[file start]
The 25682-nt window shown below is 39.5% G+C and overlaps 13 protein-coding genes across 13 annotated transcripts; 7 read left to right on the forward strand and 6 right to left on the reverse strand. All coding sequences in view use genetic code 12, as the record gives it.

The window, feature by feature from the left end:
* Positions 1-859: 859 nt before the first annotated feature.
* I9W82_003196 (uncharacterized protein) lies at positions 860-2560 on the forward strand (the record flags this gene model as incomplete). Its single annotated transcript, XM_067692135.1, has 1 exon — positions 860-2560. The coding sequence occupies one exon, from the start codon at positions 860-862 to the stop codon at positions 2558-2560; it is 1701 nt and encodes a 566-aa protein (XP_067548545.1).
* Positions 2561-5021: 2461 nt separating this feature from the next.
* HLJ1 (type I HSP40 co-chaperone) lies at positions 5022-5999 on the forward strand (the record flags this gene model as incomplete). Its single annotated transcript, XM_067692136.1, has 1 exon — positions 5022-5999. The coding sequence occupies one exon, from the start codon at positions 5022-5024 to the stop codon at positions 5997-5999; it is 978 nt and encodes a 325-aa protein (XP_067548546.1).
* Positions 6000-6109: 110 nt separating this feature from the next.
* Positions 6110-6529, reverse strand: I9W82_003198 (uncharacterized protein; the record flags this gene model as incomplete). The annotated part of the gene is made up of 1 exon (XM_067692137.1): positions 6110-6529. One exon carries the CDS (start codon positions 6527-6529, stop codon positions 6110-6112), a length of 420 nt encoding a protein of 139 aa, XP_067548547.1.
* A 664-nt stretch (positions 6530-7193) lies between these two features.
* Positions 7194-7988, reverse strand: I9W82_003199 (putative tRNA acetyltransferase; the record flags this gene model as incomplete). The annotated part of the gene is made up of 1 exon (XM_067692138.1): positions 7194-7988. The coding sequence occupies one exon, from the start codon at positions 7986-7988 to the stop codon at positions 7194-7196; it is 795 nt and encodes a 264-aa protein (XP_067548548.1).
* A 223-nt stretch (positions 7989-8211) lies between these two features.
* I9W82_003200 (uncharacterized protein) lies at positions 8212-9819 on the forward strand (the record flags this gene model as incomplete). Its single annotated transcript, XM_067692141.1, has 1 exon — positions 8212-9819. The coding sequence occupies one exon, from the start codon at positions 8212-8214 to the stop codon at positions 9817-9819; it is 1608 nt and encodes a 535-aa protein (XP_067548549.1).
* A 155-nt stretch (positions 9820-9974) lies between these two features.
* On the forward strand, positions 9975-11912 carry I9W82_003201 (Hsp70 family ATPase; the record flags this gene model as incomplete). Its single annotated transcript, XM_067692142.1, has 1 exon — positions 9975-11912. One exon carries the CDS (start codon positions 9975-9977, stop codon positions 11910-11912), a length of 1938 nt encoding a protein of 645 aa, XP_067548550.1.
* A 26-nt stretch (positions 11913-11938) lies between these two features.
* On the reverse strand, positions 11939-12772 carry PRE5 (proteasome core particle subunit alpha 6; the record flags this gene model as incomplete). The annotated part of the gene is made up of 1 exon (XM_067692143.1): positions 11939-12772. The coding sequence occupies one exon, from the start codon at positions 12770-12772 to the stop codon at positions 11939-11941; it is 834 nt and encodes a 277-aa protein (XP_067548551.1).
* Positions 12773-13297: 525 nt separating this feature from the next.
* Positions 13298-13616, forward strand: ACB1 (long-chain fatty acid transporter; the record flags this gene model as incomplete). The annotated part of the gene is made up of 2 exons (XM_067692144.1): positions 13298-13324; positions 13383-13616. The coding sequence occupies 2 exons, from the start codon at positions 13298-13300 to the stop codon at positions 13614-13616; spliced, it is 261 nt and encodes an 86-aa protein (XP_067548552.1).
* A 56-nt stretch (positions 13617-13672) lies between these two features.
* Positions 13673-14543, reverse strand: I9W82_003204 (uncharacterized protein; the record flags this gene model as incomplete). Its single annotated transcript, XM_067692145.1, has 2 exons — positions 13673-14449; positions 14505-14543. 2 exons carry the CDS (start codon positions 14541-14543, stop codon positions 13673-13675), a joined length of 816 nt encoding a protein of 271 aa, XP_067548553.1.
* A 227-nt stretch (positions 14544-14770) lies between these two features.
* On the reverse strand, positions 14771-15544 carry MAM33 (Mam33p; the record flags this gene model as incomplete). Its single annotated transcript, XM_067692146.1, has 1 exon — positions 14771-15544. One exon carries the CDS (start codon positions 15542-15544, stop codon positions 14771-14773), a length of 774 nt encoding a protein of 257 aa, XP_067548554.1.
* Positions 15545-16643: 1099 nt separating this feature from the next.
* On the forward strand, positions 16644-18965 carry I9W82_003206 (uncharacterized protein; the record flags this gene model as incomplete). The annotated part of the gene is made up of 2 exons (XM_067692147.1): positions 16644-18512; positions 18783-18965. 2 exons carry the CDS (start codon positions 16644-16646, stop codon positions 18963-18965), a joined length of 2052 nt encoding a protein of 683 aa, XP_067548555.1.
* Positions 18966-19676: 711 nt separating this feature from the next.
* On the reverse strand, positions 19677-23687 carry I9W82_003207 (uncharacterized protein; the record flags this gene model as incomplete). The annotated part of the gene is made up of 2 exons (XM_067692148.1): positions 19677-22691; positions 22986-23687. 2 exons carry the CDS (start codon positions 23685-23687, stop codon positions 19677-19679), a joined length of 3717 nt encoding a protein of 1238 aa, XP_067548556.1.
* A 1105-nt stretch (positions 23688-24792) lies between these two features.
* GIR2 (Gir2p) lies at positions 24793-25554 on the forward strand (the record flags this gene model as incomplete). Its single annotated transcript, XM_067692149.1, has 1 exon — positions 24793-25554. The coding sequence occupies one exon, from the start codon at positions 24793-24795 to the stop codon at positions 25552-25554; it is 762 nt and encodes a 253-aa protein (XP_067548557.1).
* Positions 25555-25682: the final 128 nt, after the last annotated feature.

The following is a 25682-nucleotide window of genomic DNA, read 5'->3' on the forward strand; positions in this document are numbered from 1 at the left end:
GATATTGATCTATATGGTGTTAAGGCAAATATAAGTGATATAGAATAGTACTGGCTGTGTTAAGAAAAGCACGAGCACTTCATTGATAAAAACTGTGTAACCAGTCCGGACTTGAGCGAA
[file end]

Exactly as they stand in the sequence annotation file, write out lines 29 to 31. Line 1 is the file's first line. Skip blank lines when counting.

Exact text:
* Positions 25555-25682: the final 128 nt, after the last annotated feature.

The following is a 25682-nucleotide window of genomic DNA, read 5'->3' on the forward strand; positions in this document are numbered from 1 at the left end:
GATATTGATCTATATGGTGTTAAGGCAAATATAAGTGATATAGAATAGTACTGGCTGTGTTAAGAAAAGCACGAGCACTTCATTGATAAAAACTGTGTAACCAGTCCGGACTTGAGCGAA